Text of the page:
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Discussion in 'Family Forum' started by jpfrench81, Jan 4, 2011.
I'd be interested to see that
The aim of biblical ethics is to be as biblical rather than be as conservative as possible or as liberal as possible.
Conservative positions would be
(a) The Bible/natural law teaches that birth control should never be used under any circumstances.
(b) More conservative - the Bible/natural law teaches that married couples should try to have as many children as possible.
Liberal positions would be
(a)Contraception can be used by married couples to avoid having any children or to have as few as desired for fashionable reasons or any reason.
(b) Married couples should try to have no or as few children as they feel like having even if only because it's fashionable to have 0,1,2 or 3.
It has already been confessed that contracting the virus is an evil. It is not an expression of love to expose another to what is evil and harmful for them.
Concerning the marital expression of love -- God did not make sexual relations pleasurable in themselves; He made procreation of His image to be pleasurable. It is not merely physical, but spiritual also. If a couple does not take pleasure in seeing their union result in the fullest fruit of their "coming together" then the marital expression of love is lacking an important development for which God created it.
I definitely disagree here. I actually think the closeness of being one is superior to procreation.
Honesty is commendable, but the sentiment expressed is idolatry. Any benefit from such closeness is a blessing from God; a blessing from being close to the image of God in that person; a blessing which encourages the propagating of the same image as a fruit of that closeness. To sever the spiritual element is to serve the creature in the place of the Creator.
What bible passages support this position?
It is not a matter of Bible passages; it is the worldview of the Bible from beginning to end. It is the creationist worldview -- that our ethics are receptive rather than creative. We accept the world as God has created it, our lives as God has determined them, and our morals as God has revealed them. But if you need a specific text which sums up the creationist worldview I would point you to Romans 1:18-32. The need to distort and interfere with the natural order is ascribed to a perversion of the Creator-creature distinction and relation. Verses 26-27 emphasise the "natural use." If humans have the power to create their own world, to determine their own lives, to invent their own morality, then Romans 1 is false and we have no reason to place such emphasis on the righteousness of God which is by faith in Jesus Christ.
If she's 2 months pregnant and you're still just as desirous of her and take just as much pleasure in her even though you know it won't make another baby, how would that fit in?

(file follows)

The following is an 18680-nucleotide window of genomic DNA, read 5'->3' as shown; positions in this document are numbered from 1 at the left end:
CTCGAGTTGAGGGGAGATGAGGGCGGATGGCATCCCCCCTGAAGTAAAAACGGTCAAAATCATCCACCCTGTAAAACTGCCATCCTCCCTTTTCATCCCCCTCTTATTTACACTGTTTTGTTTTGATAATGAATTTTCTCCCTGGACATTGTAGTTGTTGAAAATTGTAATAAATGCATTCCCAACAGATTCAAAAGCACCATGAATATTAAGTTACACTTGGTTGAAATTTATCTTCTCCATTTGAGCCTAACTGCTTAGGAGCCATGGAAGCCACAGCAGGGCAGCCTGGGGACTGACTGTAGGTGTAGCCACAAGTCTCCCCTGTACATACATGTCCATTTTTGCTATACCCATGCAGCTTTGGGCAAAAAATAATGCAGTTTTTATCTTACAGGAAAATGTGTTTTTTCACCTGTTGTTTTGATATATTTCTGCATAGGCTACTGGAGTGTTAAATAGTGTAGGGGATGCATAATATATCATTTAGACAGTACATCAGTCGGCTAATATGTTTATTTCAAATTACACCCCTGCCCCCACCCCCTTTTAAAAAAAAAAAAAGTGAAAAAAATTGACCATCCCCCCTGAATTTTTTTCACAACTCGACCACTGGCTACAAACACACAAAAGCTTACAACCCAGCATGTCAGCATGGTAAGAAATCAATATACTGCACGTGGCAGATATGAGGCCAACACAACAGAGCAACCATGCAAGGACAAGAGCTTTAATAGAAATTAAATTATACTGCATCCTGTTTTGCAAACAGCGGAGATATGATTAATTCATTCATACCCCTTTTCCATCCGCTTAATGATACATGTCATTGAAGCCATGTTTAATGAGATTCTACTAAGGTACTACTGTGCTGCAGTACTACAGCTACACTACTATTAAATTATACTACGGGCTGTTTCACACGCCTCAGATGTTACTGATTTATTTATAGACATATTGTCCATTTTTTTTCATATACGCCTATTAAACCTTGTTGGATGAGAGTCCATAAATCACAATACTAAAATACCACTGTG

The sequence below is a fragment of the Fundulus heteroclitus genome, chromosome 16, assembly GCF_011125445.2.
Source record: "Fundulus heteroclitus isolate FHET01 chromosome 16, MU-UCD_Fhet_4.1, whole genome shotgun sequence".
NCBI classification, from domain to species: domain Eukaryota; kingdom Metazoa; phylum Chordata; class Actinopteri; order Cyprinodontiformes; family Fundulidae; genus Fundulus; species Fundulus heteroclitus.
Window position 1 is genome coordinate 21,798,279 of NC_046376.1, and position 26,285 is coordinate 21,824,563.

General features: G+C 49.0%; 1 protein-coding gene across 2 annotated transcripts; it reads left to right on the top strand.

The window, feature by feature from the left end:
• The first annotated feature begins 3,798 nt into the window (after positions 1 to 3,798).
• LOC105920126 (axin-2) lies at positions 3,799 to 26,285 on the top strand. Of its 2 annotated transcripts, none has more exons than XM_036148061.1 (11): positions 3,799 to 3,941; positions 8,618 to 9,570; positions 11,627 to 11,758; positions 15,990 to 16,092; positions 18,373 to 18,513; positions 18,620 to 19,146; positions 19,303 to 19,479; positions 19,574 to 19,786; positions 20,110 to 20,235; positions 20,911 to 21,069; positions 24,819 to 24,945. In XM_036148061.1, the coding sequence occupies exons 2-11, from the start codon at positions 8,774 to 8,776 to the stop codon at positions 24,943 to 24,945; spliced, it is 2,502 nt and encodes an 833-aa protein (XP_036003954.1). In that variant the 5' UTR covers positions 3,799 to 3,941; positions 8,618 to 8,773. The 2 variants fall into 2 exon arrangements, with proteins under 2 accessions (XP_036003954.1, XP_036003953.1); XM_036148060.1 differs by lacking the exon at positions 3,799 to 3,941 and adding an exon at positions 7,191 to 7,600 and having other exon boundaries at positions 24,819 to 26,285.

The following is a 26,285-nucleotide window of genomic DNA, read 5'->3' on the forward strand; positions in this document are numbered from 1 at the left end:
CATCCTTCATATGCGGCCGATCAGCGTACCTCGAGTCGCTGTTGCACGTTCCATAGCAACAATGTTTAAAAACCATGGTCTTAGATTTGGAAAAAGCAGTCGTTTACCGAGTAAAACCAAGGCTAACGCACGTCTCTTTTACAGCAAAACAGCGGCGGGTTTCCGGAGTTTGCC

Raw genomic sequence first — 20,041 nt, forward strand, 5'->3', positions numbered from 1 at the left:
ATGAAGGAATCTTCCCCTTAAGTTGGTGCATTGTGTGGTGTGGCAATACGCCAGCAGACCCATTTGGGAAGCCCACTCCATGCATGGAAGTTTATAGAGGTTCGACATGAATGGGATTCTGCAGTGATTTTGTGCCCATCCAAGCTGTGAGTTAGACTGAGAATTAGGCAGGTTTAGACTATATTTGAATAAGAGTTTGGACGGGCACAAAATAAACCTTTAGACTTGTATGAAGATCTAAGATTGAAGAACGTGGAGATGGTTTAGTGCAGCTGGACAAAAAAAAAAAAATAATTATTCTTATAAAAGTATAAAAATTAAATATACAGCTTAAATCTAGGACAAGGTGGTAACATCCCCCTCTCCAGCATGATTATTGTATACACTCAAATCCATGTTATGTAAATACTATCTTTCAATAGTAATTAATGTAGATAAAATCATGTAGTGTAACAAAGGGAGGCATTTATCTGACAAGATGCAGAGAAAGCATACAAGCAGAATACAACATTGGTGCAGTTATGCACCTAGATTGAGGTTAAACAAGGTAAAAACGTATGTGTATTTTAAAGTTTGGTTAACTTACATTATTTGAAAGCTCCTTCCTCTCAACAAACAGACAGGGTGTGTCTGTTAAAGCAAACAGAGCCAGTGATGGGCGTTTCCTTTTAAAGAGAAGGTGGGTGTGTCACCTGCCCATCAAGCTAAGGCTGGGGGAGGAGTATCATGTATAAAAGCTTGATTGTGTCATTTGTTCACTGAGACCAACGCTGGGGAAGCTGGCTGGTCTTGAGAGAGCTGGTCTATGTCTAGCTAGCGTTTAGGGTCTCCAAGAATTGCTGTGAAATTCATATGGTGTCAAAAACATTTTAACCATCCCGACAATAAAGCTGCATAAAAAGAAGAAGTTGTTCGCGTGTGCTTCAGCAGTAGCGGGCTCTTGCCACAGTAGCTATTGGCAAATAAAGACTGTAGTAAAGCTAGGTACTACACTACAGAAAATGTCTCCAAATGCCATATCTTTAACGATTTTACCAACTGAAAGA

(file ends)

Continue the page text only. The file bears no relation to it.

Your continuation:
It should be even more passionate because she is bearing your children and is deserving of even more of yourself. Of course, I'm depending on a biblical view of complacent love when I say such things. Love that begins as appreciation, develops into admiration, and is completed with adoration. And not merely love for some God-alienated object, but loved precisely because of the God-likeness which is evident in the person.
Very nice, Pastor. Thanks much.
I am going to say no. I make less than $2,000 a month (post tax). I am crunching numbers now and when I get married, if I am not making anymore money, things are going to be tight. If I were to add a child there is no way I could make ends meet. If I were to have multiple children things would absolutely fall to pieces. I have had conversations with my (hopefully) future wife and we have decided on 3-4 children at most. I grew up in a family with a large number of children and, while I can't imagine life without them, I think it is totally legitimate to not want a large family.
I'm not saying that you are wrong as I don't know your exact situation...but what I will say is that it is possible. I make $1800 per month post tax and have a mortgage. My wife is a stay at home mom so we live completely on my income. We are expecting our second child in a couple of months. We are both frugal people and don't even have to live check to check. We usually have money left over each month. The Lord is gracious when we seek to raise a godly heritage unto Him. He has always provided for us. My two cents (not a rule for anybody): I would rather give up a lot of the lawful enjoyments in the world in order to raise the children that the Lord has and may bless us with. Once again, I don't know your situation and I am not saying that you are wrong. All I am saying is that the Lord is gracious and we somehow always are provided for in our needs.
On income management, there are three points worth considering. First, Faithful in few, entrusted with much. It is a fact that God entrusts us with small things while we are dealing with small things, and then increases our stewardship as we show that we are truly serving Him with what we are given. Secondly, sowing and reaping is proportionate. It is remarkable how God gives a little for doing little and gives much for doing much. Thirdly, one cannot appraise the cost of feeding a family per capita. A little truly does go a long way when you make value based lifestyle choices which invest in souls. And buying in bulk always lessens the bill per capita. All which adds up to a very big question -- whose economics?
Yes, every time I had a kid my income went up. To me it's a no brainer. What a small thing to trust if one is a Calvinist of all people.
That’s not quite true, which is what I have been trying to show.
1 Corinthians 7 deals with entering into and not entering into marriage. But the principles it sets out, the reasons for making a decision not to enter into marriage, are applicable not only to marriage, but to other areas of life as well. Verses 30-31 mention other things (weeping, joy, business, using the world) as well.
And the principle is, that we need or may limit things in our lives to avoid excessive carefulness (v32). This principle applies to marriage (which is a great blessing) and is not limited only to marriage, as verses 30-31 show.
So why doesn’t it apply to childbirth?
Regarding the stand of church history, I have to admit the evidence is as you say it is. Do you know of any answer to my question above?